Reflecting on his split from Toro Rosso and his time away from the race seat, he believes his time in a development role was “very important” after a rough time in the sport. Kvyat was demoted from Red Bull to Toro Rosso just four races into the 2016 season. He was then dropped entirely in the latter half of 2017.

He said “I felt like I needed the break after not so easy times. It was very nice in a way to spend some time at home, to just do training to clear your head and sometimes do nothing.”


Renault still wants answers on Racing Point’s legality

Renault’s F1 managing director Cyril Abiteboul says that the manufacturer will continue to ask questions over the legality of the Racing Point RP20 because it could have larger implications for the incoming budget cap.

Racing Point has raised eyebrows when it launched this year’s car because of the similarity to last years Mercedes. The team insists the design purely based on its own interpretation of the Mercedes design because it uses a number of its components already.

However, rival teams were quick to argue that it was against the spirit of the regulations for what it means to be a constructor. This debate will be brought into focus next year when the budget cap is brought in, Abiteboul believes that it would be hard to monitor this under the cap.

He told F1.com, “The meetings have been focused on short term survival and medium and long term sustainability of the sport, which is exactly what needs to happen.”

“It’s important we side-line the most contentious topics we had over the winter. I’m sure these topics will come back as they are directly connected to the business model of F1.”

“It’s all good and nice to agree on the budget cap level but if you can pool your resources, pool your research and development between the teams, it means the levels of budget cap we are talking about are not exactly the ones we are talking about so to a certain degree we’re talking about that.”

Abiteboul says that he wasn’t talking directly about Racing Point, it was more about what it means to be a constructor. The French manufacturer could lose out if the model that some of the midfield teams are going down.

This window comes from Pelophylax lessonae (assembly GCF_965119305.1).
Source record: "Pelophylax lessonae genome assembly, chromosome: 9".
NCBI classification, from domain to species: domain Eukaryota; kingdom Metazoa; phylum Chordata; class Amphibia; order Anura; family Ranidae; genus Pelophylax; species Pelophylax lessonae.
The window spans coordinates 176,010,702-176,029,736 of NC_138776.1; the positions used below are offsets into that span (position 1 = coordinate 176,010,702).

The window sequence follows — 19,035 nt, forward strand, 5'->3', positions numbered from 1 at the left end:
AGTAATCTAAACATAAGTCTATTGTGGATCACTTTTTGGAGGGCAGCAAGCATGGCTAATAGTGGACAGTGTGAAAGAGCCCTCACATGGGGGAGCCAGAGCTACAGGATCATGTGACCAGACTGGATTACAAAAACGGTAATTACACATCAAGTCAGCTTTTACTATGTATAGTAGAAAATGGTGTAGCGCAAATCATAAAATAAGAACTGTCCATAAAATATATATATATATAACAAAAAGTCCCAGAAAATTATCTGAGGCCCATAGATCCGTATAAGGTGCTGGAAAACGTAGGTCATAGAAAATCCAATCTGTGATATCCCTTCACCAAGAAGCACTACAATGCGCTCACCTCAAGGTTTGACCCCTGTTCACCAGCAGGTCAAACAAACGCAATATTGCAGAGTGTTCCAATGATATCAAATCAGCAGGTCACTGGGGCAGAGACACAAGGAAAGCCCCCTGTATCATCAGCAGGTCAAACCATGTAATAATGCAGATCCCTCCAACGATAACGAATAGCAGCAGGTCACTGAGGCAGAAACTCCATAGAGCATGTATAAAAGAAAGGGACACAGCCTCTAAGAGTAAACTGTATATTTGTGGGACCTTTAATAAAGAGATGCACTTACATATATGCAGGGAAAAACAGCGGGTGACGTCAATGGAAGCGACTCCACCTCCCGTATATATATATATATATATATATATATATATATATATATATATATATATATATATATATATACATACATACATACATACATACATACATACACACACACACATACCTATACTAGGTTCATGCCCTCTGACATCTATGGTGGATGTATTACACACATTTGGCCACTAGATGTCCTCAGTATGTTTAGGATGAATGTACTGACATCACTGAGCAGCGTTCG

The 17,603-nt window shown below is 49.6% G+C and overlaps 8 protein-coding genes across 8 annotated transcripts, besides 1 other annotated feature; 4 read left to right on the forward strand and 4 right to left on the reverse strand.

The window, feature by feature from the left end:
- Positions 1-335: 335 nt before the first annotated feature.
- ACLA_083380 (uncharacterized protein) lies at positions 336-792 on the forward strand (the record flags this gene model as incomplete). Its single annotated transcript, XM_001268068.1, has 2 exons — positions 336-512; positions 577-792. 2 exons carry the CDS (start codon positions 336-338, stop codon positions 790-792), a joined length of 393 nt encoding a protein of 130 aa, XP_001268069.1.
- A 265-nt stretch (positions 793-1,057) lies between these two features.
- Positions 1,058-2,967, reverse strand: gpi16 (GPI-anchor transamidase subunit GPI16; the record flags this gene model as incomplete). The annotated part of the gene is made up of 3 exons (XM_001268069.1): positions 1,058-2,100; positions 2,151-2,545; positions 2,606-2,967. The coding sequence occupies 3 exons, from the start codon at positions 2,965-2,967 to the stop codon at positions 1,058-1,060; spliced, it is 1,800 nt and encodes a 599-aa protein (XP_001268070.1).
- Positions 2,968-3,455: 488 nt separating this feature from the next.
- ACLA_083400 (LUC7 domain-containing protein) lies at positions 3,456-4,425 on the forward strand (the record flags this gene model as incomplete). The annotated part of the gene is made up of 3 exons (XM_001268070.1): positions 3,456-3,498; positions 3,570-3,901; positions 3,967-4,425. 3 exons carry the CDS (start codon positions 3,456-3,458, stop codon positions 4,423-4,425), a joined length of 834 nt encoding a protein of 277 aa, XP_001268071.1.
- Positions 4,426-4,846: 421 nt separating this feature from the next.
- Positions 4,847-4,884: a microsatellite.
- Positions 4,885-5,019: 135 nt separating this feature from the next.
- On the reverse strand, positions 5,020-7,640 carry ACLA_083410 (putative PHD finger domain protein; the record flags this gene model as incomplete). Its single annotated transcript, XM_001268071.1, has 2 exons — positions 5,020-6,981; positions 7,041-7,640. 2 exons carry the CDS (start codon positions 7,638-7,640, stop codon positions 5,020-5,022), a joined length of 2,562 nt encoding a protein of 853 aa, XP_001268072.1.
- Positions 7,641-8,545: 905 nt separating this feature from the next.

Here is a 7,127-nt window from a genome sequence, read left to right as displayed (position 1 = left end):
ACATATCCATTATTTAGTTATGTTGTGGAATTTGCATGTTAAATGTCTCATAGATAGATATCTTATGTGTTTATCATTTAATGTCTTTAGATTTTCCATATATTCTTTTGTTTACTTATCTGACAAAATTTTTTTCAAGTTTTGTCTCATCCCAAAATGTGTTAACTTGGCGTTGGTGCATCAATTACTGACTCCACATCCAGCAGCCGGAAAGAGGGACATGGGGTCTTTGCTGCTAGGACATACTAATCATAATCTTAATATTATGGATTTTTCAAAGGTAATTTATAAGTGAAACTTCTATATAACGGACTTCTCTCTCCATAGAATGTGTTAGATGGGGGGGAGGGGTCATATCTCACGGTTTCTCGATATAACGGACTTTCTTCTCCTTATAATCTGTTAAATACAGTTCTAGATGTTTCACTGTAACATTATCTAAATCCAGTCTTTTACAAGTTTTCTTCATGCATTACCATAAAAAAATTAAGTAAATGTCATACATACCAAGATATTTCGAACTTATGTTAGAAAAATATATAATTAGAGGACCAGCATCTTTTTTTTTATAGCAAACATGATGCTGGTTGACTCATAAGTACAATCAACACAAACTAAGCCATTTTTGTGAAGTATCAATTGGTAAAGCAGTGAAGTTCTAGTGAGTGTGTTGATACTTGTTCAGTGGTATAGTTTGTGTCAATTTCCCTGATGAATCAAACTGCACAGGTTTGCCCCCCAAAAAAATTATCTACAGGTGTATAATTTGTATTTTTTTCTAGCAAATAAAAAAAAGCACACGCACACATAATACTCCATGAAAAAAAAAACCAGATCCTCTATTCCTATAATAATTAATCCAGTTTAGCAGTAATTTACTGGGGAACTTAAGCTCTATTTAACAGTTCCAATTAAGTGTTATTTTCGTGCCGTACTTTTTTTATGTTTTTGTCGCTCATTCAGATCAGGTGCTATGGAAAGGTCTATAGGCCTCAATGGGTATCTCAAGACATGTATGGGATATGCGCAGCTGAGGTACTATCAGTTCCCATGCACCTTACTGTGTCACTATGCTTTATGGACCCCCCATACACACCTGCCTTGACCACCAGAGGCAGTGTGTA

Renault is set to lose out as it operates on a smaller budget compared to other works teams, Mercedes, Ferrari and Red Bull. It competes with Racing Point and McLaren, for at least fourth in the standings, Abiteboul is calling for more clarity of what is or isn’t permitted.

“We will be thinking and talking about Racing Point legality later. By saying that, I’m not putting any threat, I’m just saying that we need to think about a bit more strategically in the current circumstance.”


F1 needs to aim for IndyCar unpredictably

McLaren Racing CEO Zak Brown says Formula One should aim to become as competitive as IndyCar with more surprise results and shock winners in the future.

The 2022 regulation changes are designed to reduce the performance gaps between teams under the new technical regulations starting in 2022, aided by a budget cap that will come into force next year. Since the 2013 Australian Grand Prix, only Ferrari, Mercedes and Red Bull have taken victories.

Speaking to Motorsport.com for the #thinkingforward series of interviews, McLaren boss Brown said he wanted to see F1 reach IndyCar’s level of competitiveness, giving more chance to the midfield teams to score podiums and race wins.

He said, “I think the on-track product of IndyCar is where we want to see Formula 1 from a competition standpoint. Not from a technical specification – don’t get me wrong Formula 1’s Formula 1, IndyCar is IndyCar.”

“But then drivers, if you want to call it ’10 to 15′ one of those guys, is going to sneak in a win two or three times a year. That never happens in Formula One. I can’t remember the last time there was a surprise winner of a Grand Prix.”

Brown says that if they manage to get the competition closer it must not lead to total chaos, for example, bad pit stop, or a difficult race rather than utter carnage to deliver surprise winners.

The next set of regulations due to now be introduced in 2022 are designed to close the gap between the top teams and midfield, will not be delayed any further and they were required to help even out the competitive order, as well as making racing more sustainable.

Brawn told Sky Sports, “A good midfield team should be able to score podiums, maybe a win, and it should make a small profit. If we can achieve that, then we’ve got a very sustainable future.”


Jack is responsible for the day-to-day running of Formula One Vault. He brings you all the brilliant content. Has an obsession with all things Formula One and anything with an engine.